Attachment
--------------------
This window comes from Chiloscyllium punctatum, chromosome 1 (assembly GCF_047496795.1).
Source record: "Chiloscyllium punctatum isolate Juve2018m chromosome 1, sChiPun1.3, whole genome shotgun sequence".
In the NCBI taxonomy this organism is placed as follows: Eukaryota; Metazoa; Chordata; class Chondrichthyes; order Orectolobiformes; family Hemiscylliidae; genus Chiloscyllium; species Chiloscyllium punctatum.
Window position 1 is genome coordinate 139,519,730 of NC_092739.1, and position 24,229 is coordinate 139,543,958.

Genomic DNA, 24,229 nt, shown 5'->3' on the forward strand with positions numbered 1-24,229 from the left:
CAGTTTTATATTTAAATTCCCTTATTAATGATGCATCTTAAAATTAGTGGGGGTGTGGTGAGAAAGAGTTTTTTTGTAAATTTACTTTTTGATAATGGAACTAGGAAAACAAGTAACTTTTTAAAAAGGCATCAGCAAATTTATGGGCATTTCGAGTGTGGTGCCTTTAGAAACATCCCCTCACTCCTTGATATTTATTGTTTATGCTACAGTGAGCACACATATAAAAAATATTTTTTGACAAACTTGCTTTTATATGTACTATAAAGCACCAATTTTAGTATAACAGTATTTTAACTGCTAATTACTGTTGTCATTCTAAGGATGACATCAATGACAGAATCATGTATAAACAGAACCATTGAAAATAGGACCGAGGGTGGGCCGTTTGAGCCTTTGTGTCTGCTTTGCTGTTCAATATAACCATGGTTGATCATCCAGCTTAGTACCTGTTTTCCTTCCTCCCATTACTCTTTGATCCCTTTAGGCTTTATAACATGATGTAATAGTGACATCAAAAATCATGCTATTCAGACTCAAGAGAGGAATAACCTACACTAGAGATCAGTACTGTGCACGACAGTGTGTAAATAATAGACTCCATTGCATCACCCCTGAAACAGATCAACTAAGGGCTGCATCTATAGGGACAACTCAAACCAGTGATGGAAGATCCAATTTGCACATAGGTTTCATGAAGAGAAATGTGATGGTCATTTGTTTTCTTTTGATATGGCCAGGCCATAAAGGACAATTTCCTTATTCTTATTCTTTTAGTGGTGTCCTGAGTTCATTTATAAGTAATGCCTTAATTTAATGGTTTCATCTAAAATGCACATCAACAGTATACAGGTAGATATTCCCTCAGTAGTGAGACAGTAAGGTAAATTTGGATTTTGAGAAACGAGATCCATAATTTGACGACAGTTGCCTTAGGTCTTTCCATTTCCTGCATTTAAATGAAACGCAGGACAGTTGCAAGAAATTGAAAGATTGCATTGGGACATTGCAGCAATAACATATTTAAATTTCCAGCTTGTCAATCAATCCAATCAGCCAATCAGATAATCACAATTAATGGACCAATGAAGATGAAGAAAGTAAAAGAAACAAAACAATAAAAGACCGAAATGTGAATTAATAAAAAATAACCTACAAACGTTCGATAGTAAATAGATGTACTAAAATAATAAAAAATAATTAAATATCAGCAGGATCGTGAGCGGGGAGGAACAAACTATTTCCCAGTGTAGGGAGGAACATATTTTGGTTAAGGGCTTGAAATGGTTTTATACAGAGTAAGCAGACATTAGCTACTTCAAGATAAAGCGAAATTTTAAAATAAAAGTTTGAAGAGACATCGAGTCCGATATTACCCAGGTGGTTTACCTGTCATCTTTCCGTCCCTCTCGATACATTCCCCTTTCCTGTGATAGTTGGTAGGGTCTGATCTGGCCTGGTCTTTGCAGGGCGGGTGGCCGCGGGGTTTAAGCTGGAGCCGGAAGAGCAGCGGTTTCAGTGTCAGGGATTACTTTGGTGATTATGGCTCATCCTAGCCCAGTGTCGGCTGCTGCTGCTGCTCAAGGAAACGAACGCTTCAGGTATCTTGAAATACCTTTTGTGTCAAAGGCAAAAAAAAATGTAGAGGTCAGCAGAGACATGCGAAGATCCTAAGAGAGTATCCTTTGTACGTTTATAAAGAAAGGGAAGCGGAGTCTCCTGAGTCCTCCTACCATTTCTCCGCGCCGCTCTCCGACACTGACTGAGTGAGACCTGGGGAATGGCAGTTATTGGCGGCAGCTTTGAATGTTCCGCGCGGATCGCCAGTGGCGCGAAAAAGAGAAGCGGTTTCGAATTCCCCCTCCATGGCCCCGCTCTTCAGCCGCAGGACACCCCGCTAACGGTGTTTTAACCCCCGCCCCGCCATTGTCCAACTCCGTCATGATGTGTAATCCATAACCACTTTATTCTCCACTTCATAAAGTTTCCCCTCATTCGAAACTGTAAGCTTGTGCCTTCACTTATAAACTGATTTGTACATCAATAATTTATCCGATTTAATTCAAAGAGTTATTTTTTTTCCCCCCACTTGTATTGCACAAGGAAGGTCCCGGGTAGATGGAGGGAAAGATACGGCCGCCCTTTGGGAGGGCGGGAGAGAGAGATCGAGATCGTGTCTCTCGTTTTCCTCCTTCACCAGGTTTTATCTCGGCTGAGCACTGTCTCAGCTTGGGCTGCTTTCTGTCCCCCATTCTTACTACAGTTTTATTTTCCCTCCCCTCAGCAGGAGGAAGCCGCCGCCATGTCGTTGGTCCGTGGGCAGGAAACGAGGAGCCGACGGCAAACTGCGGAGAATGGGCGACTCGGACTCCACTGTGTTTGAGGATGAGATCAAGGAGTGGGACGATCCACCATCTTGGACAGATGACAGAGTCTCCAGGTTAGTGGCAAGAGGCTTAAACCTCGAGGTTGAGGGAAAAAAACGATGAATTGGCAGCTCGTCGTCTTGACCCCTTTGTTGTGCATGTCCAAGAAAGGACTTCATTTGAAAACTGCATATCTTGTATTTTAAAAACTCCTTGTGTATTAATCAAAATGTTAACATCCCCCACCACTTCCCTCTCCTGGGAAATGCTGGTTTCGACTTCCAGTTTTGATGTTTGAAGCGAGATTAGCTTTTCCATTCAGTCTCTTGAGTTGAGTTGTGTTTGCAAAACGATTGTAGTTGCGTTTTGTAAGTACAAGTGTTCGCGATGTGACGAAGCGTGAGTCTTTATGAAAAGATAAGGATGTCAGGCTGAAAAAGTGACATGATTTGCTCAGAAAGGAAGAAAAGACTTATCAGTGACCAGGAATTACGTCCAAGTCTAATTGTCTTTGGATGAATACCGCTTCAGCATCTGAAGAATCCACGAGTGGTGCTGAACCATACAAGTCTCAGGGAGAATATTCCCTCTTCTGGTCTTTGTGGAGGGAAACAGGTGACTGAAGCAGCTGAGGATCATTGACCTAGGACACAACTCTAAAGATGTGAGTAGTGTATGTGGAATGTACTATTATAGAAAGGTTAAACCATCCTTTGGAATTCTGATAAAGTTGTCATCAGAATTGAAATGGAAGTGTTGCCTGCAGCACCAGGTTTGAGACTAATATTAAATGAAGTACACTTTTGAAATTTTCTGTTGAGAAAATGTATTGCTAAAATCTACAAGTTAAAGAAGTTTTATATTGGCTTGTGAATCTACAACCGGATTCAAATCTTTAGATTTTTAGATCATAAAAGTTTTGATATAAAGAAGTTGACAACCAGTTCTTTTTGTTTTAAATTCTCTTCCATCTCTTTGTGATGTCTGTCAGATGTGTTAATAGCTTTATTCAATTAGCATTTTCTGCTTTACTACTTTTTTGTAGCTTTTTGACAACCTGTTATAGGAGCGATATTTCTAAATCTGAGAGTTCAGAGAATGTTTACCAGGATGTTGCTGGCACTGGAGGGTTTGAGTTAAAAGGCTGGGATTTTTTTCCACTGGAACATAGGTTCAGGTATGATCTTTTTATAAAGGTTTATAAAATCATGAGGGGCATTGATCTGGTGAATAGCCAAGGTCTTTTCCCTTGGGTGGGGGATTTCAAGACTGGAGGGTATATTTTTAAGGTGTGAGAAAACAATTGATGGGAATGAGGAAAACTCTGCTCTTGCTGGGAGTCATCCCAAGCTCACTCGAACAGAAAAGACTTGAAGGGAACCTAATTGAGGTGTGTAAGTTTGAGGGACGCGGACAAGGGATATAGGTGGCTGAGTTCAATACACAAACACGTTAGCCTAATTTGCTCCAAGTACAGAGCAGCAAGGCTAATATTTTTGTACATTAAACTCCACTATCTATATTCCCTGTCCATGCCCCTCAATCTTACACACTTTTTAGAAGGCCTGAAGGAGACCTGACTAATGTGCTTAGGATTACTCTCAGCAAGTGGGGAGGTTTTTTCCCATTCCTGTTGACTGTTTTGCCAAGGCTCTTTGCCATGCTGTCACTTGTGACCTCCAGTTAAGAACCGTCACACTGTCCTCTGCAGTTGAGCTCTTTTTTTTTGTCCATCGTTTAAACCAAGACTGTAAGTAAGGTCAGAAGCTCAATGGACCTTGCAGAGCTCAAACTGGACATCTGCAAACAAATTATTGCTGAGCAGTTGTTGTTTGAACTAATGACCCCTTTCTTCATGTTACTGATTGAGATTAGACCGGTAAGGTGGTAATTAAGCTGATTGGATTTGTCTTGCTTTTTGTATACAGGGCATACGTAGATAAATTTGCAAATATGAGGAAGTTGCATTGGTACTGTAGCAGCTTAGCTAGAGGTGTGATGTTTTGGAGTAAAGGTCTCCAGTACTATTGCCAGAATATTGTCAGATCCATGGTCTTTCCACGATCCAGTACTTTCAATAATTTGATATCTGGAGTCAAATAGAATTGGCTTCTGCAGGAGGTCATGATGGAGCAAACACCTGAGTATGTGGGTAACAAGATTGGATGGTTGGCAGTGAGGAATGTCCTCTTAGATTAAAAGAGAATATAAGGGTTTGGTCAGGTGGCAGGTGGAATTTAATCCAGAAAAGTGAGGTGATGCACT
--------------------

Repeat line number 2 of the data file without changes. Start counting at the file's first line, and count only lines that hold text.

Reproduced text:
Source record: "Chiloscyllium punctatum isolate Juve2018m chromosome 1, sChiPun1.3, whole genome shotgun sequence".